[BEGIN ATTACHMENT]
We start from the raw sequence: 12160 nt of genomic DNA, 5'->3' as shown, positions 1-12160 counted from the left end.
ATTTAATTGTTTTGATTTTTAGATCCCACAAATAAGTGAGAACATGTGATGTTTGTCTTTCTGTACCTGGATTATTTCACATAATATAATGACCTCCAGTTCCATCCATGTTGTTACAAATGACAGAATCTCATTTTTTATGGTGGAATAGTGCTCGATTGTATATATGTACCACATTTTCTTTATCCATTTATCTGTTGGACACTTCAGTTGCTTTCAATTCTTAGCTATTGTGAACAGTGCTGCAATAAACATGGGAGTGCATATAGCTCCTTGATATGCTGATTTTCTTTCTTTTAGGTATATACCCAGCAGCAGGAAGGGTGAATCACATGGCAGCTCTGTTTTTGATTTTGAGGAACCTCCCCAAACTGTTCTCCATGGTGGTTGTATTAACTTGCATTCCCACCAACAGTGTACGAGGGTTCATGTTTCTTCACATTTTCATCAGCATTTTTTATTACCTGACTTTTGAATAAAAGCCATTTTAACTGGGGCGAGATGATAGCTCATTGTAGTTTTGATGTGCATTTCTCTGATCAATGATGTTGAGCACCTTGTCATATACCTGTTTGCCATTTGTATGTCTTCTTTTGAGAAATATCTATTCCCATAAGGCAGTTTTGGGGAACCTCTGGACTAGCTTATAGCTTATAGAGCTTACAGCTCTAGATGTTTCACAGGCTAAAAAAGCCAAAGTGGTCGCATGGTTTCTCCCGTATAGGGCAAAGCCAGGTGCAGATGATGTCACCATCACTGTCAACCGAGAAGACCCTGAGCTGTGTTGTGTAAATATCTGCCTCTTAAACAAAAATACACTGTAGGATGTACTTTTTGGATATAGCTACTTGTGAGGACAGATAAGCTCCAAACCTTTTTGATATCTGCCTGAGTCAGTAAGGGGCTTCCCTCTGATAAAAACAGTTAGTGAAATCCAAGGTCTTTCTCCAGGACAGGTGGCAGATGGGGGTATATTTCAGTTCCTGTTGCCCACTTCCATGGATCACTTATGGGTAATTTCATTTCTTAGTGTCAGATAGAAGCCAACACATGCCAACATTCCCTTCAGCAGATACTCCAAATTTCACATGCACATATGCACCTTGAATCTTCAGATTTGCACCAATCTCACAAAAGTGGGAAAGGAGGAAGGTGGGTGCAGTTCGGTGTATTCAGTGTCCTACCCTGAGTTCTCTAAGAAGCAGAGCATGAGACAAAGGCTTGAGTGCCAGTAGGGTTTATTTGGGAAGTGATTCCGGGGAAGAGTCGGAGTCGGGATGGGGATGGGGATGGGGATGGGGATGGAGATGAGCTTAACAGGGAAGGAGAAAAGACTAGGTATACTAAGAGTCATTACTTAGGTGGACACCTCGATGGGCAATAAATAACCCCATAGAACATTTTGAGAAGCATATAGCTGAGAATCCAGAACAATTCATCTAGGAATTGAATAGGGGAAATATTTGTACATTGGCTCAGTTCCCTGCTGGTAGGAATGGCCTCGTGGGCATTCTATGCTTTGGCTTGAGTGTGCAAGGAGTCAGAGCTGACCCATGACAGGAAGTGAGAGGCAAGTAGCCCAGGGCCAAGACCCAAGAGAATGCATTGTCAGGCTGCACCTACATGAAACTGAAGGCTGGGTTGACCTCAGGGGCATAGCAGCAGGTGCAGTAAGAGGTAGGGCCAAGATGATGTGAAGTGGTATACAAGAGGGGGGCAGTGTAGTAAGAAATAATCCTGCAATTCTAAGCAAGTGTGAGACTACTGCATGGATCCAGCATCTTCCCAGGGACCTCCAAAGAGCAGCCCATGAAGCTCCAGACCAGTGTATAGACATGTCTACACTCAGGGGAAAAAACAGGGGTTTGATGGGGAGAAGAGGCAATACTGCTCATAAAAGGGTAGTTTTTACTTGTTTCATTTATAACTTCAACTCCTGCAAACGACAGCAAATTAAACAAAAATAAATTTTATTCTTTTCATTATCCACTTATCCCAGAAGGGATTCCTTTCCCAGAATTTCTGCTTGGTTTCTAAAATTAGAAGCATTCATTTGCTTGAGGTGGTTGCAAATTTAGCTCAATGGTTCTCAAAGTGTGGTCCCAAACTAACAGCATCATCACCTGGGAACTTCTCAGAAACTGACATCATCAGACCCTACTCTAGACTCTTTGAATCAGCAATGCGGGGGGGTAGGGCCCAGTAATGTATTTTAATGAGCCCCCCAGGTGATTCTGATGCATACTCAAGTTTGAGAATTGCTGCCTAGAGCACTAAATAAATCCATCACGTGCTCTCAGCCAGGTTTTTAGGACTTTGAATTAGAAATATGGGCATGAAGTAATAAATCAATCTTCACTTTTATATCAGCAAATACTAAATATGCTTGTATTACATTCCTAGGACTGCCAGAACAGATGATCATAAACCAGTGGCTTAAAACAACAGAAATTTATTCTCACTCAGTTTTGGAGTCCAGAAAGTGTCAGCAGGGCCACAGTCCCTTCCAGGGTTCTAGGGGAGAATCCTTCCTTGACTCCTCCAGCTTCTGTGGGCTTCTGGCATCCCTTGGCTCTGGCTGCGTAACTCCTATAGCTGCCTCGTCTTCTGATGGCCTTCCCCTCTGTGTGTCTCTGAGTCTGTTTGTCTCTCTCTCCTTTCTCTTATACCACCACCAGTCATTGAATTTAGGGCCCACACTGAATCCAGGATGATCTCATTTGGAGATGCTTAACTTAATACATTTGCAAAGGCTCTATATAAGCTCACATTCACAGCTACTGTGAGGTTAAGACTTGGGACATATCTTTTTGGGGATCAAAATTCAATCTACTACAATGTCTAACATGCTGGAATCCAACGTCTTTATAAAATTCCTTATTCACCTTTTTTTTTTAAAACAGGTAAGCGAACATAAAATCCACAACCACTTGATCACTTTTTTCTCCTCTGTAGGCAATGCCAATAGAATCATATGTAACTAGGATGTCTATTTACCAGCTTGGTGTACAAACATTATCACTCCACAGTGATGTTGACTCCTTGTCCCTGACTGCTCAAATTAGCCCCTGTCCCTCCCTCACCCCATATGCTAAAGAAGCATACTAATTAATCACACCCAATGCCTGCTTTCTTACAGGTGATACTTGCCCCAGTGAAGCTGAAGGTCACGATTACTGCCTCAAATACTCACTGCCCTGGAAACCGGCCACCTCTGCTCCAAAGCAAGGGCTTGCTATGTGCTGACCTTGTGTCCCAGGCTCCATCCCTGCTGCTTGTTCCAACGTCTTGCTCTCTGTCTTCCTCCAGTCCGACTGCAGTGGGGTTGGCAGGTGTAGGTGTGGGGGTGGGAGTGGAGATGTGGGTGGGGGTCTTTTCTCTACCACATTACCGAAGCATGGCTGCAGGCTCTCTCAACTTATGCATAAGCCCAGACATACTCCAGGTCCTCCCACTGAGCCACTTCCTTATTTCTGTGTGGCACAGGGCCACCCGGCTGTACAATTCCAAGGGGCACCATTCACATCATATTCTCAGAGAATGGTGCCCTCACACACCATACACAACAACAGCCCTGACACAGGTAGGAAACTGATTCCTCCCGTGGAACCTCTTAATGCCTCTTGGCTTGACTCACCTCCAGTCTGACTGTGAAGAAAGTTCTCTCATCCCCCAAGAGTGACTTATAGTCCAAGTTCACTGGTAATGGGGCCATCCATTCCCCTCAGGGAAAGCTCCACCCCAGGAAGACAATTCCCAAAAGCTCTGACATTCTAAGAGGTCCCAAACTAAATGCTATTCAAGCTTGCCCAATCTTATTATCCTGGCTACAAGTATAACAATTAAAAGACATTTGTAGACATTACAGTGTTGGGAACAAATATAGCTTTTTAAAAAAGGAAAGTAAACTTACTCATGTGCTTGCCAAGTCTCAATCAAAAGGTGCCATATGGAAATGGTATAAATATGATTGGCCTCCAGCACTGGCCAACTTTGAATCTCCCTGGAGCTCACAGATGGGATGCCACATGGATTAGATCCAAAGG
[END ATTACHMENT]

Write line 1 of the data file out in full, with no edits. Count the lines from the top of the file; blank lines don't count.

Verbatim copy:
We start from the raw sequence: 12160 nt of genomic DNA, 5'->3' as shown, positions 1-12160 counted from the left end.